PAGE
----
QUnit: Almost just what I was looking for…

I started using QUnit a few months back and have really enjoyed it.  That said, I was irked by a few minor features of QUnit and finally got irritated enough to make some changes.

First off, what’s with adding “module: ” as a delimiter for the module name and the test?  It used to be “$”.  Well, I’ve been using it with a BDDish convention and this feature finally got under my skin.  I checked the current version of testrunner.js and it seems to be unchanged.

Simple change:

function test(name, callback) {
if(config.currentModule)
name = config.currentModule + " module: " + name;

became:


function test(name, callback) {
if(config.currentModule)
name = config.currentModule + " : " + name;

Next, I was a little dismayed that we had ok() but no not_ok() and equals() but no not_equals(). There was also no assertion for is_null, not_null, is_undefined and not_undefined (strict for both).
To fix this, I first created the functions I wanted in testrunner.js (I re-used ok for most of these…may do something more intelligent with the messages in the future, ok just sends (no message) if none is specified):

function not_ok(a, msg) {
ok(!a, msg);
}
function not_equals(actual, expected, message) {
push(expected != actual, actual, expected, message);
}
function is_null(a, msg) {
ok(a === null, msg);
}
function not_null(a, msg) {
ok(a !== null, msg);
}
function is_undefined(a, msg) {
ok(a == undefined, msg);
}
function not_undefined(a, msg) {
ok(a !== undefined, msg);
}

** This was all done in the function test(name, callback) in testrunner.

Then, I had to add this to the section where the ‘window’ object is extended (see code follofing comment: // public API as global methods):

$.extend(window, {
test: test,
module: module,
expect: expect,
ok: ok,
not_ok: not_ok,
equals: equals,
not_equals: not_equals,
is_null: is_null,
is_undefined: is_undefined,
not_null: not_null,
not_undefined: not_undefined,

...

Now I got the assertion methods that I wanted in the first place! I hate mucking with the internals on the testrunner.js file, but the symbol “config” is hidden so I couldn’t define not_equals externally. It would require mucking with the internals in any case.

Well, hope that’s of interest to someone out there. It was simply too much fun not to share.

———————————————————

Oooh, and I’d be remiss if I didn’t include my tests, right?

        $(document).ready(function() {

            module(“when using assertion extensions”);

            test(“should support not_ok”, function() {
                not_ok(true == false, “contradiction, should be not_ok”);
                equals(true, false);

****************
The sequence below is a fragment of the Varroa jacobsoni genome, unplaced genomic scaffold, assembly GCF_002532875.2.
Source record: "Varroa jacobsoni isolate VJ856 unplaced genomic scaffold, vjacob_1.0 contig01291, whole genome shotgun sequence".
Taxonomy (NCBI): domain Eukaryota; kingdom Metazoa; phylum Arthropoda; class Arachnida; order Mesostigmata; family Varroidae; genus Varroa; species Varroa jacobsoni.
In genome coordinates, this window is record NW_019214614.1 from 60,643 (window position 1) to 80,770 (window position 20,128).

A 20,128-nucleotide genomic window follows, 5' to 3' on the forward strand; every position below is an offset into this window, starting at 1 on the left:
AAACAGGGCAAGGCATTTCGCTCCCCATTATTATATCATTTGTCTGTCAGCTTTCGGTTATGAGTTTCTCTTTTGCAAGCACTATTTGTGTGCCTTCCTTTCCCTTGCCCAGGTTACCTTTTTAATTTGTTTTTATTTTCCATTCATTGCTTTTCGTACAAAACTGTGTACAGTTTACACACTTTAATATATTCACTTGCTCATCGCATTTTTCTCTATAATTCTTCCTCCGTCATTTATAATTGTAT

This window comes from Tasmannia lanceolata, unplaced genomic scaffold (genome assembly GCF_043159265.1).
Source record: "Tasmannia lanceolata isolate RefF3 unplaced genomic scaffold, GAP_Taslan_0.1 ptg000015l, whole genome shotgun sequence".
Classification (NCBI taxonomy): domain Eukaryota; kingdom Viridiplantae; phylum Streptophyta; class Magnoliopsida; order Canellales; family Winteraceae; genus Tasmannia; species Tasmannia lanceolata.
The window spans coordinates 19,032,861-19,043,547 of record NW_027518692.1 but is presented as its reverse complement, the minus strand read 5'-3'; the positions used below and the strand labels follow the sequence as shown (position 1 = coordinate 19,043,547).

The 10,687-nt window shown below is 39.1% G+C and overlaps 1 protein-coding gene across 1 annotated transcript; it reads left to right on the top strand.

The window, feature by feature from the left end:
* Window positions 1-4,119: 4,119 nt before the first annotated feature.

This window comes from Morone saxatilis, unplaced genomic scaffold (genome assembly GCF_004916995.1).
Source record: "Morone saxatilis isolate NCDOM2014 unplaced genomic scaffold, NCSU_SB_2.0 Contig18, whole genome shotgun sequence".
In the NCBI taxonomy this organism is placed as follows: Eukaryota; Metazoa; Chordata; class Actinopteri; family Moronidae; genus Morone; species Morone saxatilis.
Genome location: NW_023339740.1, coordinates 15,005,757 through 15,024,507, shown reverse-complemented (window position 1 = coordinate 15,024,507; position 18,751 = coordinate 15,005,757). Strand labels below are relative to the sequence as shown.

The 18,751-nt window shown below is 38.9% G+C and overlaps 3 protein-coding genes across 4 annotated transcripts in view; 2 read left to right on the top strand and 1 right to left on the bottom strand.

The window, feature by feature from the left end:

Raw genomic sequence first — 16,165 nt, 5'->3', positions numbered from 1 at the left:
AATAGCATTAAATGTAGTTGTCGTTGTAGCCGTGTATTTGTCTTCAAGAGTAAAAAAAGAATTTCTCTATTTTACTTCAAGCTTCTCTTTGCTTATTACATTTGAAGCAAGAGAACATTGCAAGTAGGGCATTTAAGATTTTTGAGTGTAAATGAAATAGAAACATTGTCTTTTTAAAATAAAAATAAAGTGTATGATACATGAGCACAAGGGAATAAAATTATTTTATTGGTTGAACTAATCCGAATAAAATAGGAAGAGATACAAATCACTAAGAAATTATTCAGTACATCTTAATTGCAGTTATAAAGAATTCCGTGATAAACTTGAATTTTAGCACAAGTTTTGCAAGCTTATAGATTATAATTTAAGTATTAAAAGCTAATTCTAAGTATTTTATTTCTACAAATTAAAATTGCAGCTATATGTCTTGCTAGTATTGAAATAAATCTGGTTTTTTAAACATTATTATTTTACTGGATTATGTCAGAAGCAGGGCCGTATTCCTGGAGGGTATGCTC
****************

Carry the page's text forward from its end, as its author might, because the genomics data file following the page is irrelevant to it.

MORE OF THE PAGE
});

            test(“should support is_null”, function() {
                var testVal = null;
                is_null(testVal, “should be null”);
            });

            test(“should support not_null”, function() {
                var testVal = “null”;
                not_null(testVal, “should not be null”);
                not_null(undefined, “undefined is strictly not null”);
             });

            test(“should support is_undefined”, function() {
                function testFunc() {}
                is_undefined(undefined, “obviously undefined”);
                is_undefined(testFunc.method1, “also undefined”);
            });

            test(“should support not_undefined”, function() {
                function testFunc() {}
                testFunc.method1 = function() {};
                not_undefined(null, “null is not undefined”);
                not_undefined(testFunc.method1, “also undefined”);
            });
           
        });

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About Joshua Lockwood

I code stuff and people pay me for it.
This entry was posted in JavaScript, scripting, Unit Tests. Bookmark the permalink. Follow any comments here with the RSS feed for this post.

2 Responses to QUnit: Almost just what I was looking for…

  1. jlockwood says:

    Yeah, heard of screw unit…just haven’t played with it much. I looked at the link and they look pretty similar syntax wise. As far as the finer syntactic details…I guess I’m not too picky. In fact, I believe that if you can crank out JavaScript code without complaint then you’ve probably already developed a super-human strength to ignore syntax. I love JavaScript as a language, but the syntax itself is wonky (for instance, I hate the keyword ‘function’).

    Thanks for the link though…I’ll probably look at it again. AgileJoe has been pitching it to me for a while.

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